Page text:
In response to Kimmick’s affidavit U.S. Bank referred the court to the pre-acceleration letter sent to the borrower in September and October which counsel stated they said: “The default will not be considered cured unless BAC Home Loan Servicing, LP receives good funds in the amount of $3,153.77 on or before November 18, 2009. BAC Home Loan Servicing, LP reserves the right to accept or reject a partial payment of the total amount due without waiving any of its rights herein or otherwise. For example, if less than the full amount that is due is sent to us, we can keep the payment and apply it to the debt but still proceed to the foreclosure since the default would not have been cured.” Kimmick’s counsel did not deny that Kimmick received the letter but that they had told her to pay a reduced amount and which the bank accepted. U.S. Bank acknowledged that it received five of six of Kimmick’s payments.
The trial court entered its Summary Final Judgment of Foreclosure which did not address any of Kimmick’s affirmative defenses.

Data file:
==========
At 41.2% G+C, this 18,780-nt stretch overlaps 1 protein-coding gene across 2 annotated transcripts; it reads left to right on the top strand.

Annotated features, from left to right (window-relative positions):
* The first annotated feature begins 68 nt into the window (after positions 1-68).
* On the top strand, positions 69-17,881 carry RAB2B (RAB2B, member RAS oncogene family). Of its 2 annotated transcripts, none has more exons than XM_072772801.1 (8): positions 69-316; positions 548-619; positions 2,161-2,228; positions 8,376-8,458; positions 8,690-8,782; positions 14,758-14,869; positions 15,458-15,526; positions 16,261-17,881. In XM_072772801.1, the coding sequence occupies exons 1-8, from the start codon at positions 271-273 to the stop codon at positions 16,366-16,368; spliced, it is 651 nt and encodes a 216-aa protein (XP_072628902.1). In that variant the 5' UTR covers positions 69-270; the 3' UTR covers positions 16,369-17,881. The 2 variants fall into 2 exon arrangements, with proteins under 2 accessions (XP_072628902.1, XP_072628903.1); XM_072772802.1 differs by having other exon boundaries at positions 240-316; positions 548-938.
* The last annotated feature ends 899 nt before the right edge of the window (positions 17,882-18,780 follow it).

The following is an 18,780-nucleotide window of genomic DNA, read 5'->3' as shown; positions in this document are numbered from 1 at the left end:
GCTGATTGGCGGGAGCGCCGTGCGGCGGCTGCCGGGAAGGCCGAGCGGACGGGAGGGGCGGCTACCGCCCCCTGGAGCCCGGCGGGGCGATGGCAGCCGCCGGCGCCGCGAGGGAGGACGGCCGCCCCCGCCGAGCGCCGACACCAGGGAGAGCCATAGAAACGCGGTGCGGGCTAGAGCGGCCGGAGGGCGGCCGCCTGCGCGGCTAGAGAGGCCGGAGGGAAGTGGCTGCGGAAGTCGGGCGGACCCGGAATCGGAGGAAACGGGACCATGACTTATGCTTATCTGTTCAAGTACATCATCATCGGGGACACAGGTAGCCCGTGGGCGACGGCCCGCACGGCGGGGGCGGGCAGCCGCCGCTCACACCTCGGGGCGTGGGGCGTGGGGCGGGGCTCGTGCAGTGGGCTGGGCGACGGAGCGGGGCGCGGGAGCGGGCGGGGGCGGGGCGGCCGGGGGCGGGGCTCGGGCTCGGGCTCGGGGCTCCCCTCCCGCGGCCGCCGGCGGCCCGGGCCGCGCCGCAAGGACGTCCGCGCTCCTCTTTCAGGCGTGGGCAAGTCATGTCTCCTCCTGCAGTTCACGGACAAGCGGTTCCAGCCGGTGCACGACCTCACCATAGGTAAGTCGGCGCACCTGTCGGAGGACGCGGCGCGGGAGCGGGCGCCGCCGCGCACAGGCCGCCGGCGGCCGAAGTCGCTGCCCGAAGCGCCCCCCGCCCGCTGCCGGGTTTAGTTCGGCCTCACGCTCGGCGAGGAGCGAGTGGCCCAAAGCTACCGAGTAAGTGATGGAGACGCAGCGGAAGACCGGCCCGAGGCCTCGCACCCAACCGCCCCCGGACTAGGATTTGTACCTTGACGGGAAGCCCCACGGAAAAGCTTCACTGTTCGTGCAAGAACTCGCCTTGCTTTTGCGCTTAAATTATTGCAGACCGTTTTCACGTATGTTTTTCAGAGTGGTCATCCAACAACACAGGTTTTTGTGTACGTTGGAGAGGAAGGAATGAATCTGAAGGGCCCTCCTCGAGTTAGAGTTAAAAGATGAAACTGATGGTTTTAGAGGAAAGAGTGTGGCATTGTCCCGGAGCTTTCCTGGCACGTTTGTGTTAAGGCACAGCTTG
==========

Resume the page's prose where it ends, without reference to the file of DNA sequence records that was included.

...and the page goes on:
“Summary judgment is proper if there is no genuine issue of material fact and if the moving party is entitled to a judgment as a matter of law.” Volusia Cnty. v. Aberdeen at Ormond Beach, L.P., 760 So. 2d 126, 130 (Fla. 2000). The “party moving for summary judgment must factually refute or disprove the affirmative defenses raised, or establish that the defenses are insufficient as a matter of law.” Leal v. Deutsche Bank Nat’l Trust Co., 21 So. 3d 907, 909 (Fla. 3d DCA 2009) (citing Kendall Coffey, Foreclosures in Florida 493 (2008) (citing Stop & Shoppe Mart, Inc. v. Mehdi, 854 So. 2d 784 (Fla. 5th DCA 2003); Manassas Inv., Inc. v. O’Hanrahan, 817 So. 2d 1080 (Fla 2d DCA 2002))). See also Knight Energy Servs., Inc. v. Amoco Oil Co., 660 So. 2d 786, 788 (Fla. 4th DCA 1995) (“Before a plaintiff is entitled to a summary judgment of foreclosure, the plaintiff must either factually refute the alleged affirmative defenses or establish that they are legally insufficient to defeat summary judgment.”).
Kimmick argues that U.S. Bank waived its right to foreclose based upon the representations made to her by the agent she spoke to at Bank of America. The affirmative defense was stated as follows: